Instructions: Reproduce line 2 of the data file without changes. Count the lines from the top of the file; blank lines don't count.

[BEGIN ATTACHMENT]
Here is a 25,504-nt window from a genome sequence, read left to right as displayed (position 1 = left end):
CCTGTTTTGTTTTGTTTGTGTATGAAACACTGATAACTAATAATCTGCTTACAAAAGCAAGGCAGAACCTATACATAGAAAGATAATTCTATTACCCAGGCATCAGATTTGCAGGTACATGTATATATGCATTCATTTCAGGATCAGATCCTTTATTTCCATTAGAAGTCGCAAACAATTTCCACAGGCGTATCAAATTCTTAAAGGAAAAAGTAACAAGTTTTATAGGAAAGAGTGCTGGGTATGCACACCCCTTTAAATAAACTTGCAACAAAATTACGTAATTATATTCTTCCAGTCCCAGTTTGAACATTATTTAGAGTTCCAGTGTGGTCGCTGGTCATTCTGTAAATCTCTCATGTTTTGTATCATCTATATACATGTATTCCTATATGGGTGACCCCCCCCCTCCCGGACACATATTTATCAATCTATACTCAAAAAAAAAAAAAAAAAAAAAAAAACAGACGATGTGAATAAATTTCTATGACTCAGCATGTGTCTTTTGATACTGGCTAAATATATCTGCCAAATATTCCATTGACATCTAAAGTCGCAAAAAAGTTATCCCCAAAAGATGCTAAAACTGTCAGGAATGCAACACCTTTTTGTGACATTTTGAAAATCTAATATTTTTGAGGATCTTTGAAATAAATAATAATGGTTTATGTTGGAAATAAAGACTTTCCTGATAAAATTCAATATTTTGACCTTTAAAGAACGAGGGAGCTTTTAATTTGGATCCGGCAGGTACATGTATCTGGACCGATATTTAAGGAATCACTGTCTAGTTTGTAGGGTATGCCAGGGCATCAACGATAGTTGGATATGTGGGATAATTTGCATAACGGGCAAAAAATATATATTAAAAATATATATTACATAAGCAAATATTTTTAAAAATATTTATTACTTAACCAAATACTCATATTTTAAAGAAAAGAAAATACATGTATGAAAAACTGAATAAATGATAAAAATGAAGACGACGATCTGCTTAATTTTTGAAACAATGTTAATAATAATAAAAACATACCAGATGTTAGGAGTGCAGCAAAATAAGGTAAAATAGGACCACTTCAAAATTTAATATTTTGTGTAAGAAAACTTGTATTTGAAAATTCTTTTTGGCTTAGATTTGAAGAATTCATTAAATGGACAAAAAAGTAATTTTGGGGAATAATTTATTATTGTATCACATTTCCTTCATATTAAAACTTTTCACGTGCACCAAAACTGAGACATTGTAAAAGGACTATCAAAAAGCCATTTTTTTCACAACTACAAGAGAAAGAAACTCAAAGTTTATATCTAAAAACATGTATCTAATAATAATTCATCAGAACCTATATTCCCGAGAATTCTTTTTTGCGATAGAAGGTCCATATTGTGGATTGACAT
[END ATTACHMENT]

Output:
CCTGTTTTGTTTTGTTTGTGTATGAAACACTGATAACTAATAATCTGCTTACAAAAGCAAGGCAGAACCTATACATAGAAAGATAATTCTATTACCCAGGCATCAGATTTGCAGGTACATGTATATATGCATTCATTTCAGGATCAGATCCTTTATTTCCATTAGAAGTCGCAAACAATTTCCACAGGCGTATCAAATTCTTAAAGGAAAAAGTAACAAGTTTTATAGGAAAGAGTGCTGGGTATGCACACCCCTTTAAATAAACTTGCAACAAAATTACGTAATTATATTCTTCCAGTCCCAGTTTGAACATTATTTAGAGTTCCAGTGTGGTCGCTGGTCATTCTGTAAATCTCTCATGTTTTGTATCATCTATATACATGTATTCCTATATGGGTGACCCCCCCCCTCCCGGACACATATTTATCAATCTATACTCAAAAAAAAAAAAAAAAAAAAAAAAACAGACGATGTGAATAAATTTCTATGACTCAGCATGTGTCTTTTGATACTGGCTAAATATATCTGCCAAATATTCCATTGACATCTAAAGTCGCAAAAAAGTTATCCCCAAAAGATGCTAAAACTGTCAGGAATGCAACACCTTTTTGTGACATTTTGAAAATCTAATATTTTTGAGGATCTTTGAAATAAATAATAATGGTTTATGTTGGAAATAAAGACTTTCCTGATAAAATTCAATATTTTGACCTTTAAAGAACGAGGGAGCTTTTAATTTGGATCCGGCAGGTACATGTATCTGGACCGATATTTAAGGAATCACTGTCTAGTTTGTAGGGTATGCCAGGGCATCAACGATAGTTGGATATGTGGGATAATTTGCATAACGGGCAAAAAATATATATTAAAAATATATATTACATAAGCAAATATTTTTAAAAATATTTATTACTTAACCAAATACTCATATTTTAAAGAAAAGAAAATACATGTATGAAAAACTGAATAAATGATAAAAATGAAGACGACGATCTGCTTAATTTTTGAAACAATGTTAATAATAATAAAAACATACCAGATGTTAGGAGTGCAGCAAAATAAGGTAAAATAGGACCACTTCAAAATTTAATATTTTGTGTAAGAAAACTTGTATTTGAAAATTCTTTTTGGCTTAGATTTGAAGAATTCATTAAATGGACAAAAAAGTAATTTTGGGGAATAATTTATTATTGTATCACATTTCCTTCATATTAAAACTTTTCACGTGCACCAAAACTGAGACATTGTAAAAGGACTATCAAAAAGCCATTTTTTTCACAACTACAAGAGAAAGAAACTCAAAGTTTATATCTAAAAACATGTATCTAATAATAATTCATCAGAACCTATATTCCCGAGAATTCTTTTTTGCGATAGAAGGTCCATATTGTGGATTGACAT